Objections to the extension of the tunnel were raised in Parliament, and by the people of Holywell, who worried for their water supply, including that which powered the industries of the Greenfield Valley and, of course, the holy flow of St Winefride’s Well. However, work recommenced in 1913 after all objections were overcome, but the very worst fears of the people of Holywell were realised in January 1917 when at the intersection of the Pant Lode, a flooded cavern was breached, releasing 10000 gallons of water a minute into the existing tunnel, sweeping away the lines and working and causing considerable damage. The full extent of the disaster was felt just 30 minutes later, when the flow that fed both the Greenfield Valley and St Winefride’s Well ran dry - the only time thus far known in its history. The loss of the waters to the Greenfield Valley brought potential ruin to Holywell industry, as well as an existential crisis to the devout, the loss of the sacred waters to the Well and Shrine something more than a financial setback. The waters were eventually restored to the Well and Valley from the the Holywell Boat Level, but it is worth pointing out that the original waters of St Winefride’s Well now flow into the estuary at Dee Bank Quay, which of course explains the origin of the Quay becoming known as, ‘The Holy’.
The Company was taken over in 1928 by the Halkyn District Mines Ltd and work continued in extending the length of the tunnel - the Olwyn Goch Shaft was reached in 1931. A constant issue was the fluctuating price in lead ore, and a slump in prices caused a pause in extending the tunnel and a lay off in workers until 1939, when Pilkington Glass began using the tunnel to excavate high quality limestone - the side effect being the creation of huge limestone caverns. Other caverns were discovered in the 1930s, including the utterly remarkable Powell’s Lode Cavern in 1931. A natural chamber, some 130ft by 220ft, it contains a lake within it which is thought to be some 200ft deep. It’s true depth is not known, since it was used to dump thousands of tons of spoil from the mine workings which has barely changed the water level. It remains the highest natural underground chamber in Britain. During the Second World War, some of these caverns were used to store explosives.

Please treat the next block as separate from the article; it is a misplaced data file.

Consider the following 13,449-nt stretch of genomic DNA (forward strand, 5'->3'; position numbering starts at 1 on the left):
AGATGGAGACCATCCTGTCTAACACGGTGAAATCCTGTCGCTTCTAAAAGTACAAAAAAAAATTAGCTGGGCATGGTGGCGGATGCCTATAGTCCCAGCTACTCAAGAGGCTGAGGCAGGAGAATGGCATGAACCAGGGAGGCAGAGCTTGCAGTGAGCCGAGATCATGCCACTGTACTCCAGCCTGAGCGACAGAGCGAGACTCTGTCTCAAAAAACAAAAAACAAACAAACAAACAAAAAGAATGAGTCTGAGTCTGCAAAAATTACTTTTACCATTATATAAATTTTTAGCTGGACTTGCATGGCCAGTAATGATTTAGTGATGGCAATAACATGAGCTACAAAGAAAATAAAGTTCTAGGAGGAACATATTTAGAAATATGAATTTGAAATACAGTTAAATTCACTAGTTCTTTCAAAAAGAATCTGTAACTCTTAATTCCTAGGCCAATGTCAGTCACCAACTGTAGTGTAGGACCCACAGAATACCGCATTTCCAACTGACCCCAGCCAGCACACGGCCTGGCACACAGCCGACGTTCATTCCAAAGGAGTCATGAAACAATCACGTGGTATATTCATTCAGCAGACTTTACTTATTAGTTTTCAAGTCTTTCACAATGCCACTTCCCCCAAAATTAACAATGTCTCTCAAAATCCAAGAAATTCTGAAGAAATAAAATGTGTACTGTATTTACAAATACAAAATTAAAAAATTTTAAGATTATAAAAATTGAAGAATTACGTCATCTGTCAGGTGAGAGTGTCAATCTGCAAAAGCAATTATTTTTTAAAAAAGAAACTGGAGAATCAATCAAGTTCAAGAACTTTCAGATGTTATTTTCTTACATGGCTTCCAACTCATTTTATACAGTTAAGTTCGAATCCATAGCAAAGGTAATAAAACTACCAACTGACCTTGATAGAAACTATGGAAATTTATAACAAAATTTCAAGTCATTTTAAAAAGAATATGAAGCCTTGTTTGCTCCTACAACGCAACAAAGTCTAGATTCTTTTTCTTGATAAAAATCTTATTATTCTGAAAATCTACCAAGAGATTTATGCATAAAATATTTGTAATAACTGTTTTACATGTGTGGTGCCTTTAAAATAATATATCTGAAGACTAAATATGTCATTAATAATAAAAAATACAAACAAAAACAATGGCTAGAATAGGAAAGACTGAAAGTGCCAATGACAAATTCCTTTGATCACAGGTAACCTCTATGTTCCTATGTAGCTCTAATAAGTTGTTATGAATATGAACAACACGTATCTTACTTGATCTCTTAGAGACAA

Ore prices began to rise again in around 1948, and work on extending the tunnel began again - extending further south towards Loggerheads, discovering further lead rich lodes which gave work to many for another decade. Between 1958-1964, limestone extraction was once again the dominant enterprise, since the quality of the stone was of the highest order, until the price of lead ore once again jumped. The workforce, which reached a high point of 650 men, was in work until 1977, when mining on Halkyn Mountain came to an end. The next ten years were ones of maintenance, until the Milwr Tunnel was finally closed in 1987.
The original site of the Olwyn Goch headgear on Halkyn Mountain - now at the Dolaucothi Goldmines in Pumsaint.
There is little now above ground to witness the workings below. The headgear at Olwyn Goch was dismantled soon after its final closure and is now to be found at the National Trust’s Dolaucothi Goldmines at Pumsaint in Carmarthenshire, where they are displayed as part of a hard rock mining exhibition. The gear and buildings were donated to the Trust by Flint based Courtaulds. They remain the last known substantial remains of the lead mining industry in Flintshire.
The leases on the lead mines expired in 1991, the land returning to its owners, the Grosvenor Estate, the Estate which had first leased the mines to the London Lead Company at the end of the 17th century. The Milwr Tunnel network was bought in 1992 by Welsh Water in order to supply water to industry in the area. Today, access to the vast network of tunnels, which remain in good condition in the main, is possible only through the Grosvenor Caving Club, under strict conditions imposed by Welsh Water.
In all, the Milwr Tunnel runs from Bagillt on the Dee Estuary to Cathole on the Flintshire, Denbighshire border, some 10 miles to the south, but its network of mines, lodes and caves runs to over 60 miles. Today, it still discharges some 23 million gallons of water into the Dee Estuary every day, more after heavy rainfall. Another example of Flintshire’s immense industrial heritage.